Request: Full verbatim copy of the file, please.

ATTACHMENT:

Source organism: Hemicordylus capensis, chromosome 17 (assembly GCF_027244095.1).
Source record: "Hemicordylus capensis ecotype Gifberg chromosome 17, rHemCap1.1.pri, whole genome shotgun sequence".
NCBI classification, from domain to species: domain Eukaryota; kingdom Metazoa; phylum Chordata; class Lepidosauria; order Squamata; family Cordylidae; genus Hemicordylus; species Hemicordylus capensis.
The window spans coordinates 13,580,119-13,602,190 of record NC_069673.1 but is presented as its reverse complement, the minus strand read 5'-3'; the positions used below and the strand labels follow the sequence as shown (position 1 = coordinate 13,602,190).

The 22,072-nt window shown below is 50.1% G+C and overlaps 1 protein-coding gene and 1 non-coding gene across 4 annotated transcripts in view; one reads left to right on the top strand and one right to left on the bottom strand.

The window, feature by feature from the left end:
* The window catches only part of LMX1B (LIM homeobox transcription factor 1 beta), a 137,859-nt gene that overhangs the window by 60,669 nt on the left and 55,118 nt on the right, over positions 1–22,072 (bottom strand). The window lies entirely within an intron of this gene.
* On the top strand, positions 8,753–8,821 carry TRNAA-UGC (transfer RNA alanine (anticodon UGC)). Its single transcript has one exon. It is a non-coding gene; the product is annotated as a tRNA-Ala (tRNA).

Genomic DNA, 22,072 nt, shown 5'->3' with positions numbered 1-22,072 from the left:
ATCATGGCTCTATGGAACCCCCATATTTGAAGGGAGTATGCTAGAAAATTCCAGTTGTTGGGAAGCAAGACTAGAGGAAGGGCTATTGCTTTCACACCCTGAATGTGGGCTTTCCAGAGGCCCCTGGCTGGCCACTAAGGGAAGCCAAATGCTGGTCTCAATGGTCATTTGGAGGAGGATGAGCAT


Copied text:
Source organism: Hemicordylus capensis, chromosome 17 (assembly GCF_027244095.1).
Source record: "Hemicordylus capensis ecotype Gifberg chromosome 17, rHemCap1.1.pri, whole genome shotgun sequence".
NCBI classification, from domain to species: domain Eukaryota; kingdom Metazoa; phylum Chordata; class Lepidosauria; order Squamata; family Cordylidae; genus Hemicordylus; species Hemicordylus capensis.
The window spans coordinates 13,580,119-13,602,190 of record NC_069673.1 but is presented as its reverse complement, the minus strand read 5'-3'; the positions used below and the strand labels follow the sequence as shown (position 1 = coordinate 13,602,190).

The 22,072-nt window shown below is 50.1% G+C and overlaps 1 protein-coding gene and 1 non-coding gene across 4 annotated transcripts in view; one reads left to right on the top strand and one right to left on the bottom strand.

The window, feature by feature from the left end:
* The window catches only part of LMX1B (LIM homeobox transcription factor 1 beta), a 137,859-nt gene that overhangs the window by 60,669 nt on the left and 55,118 nt on the right, over positions 1–22,072 (bottom strand). The window lies entirely within an intron of this gene.
* On the top strand, positions 8,753–8,821 carry TRNAA-UGC (transfer RNA alanine (anticodon UGC)). Its single transcript has one exon. It is a non-coding gene; the product is annotated as a tRNA-Ala (tRNA).

Genomic DNA, 22,072 nt, shown 5'->3' with positions numbered 1-22,072 from the left:
ATCATGGCTCTATGGAACCCCCATATTTGAAGGGAGTATGCTAGAAAATTCCAGTTGTTGGGAAGCAAGACTAGAGGAAGGGCTATTGCTTTCACACCCTGAATGTGGGCTTTCCAGAGGCCCCTGGCTGGCCACTAAGGGAAGCCAAATGCTGGTCTCAATGGTCATTTGGAGGAGGATGAGCAT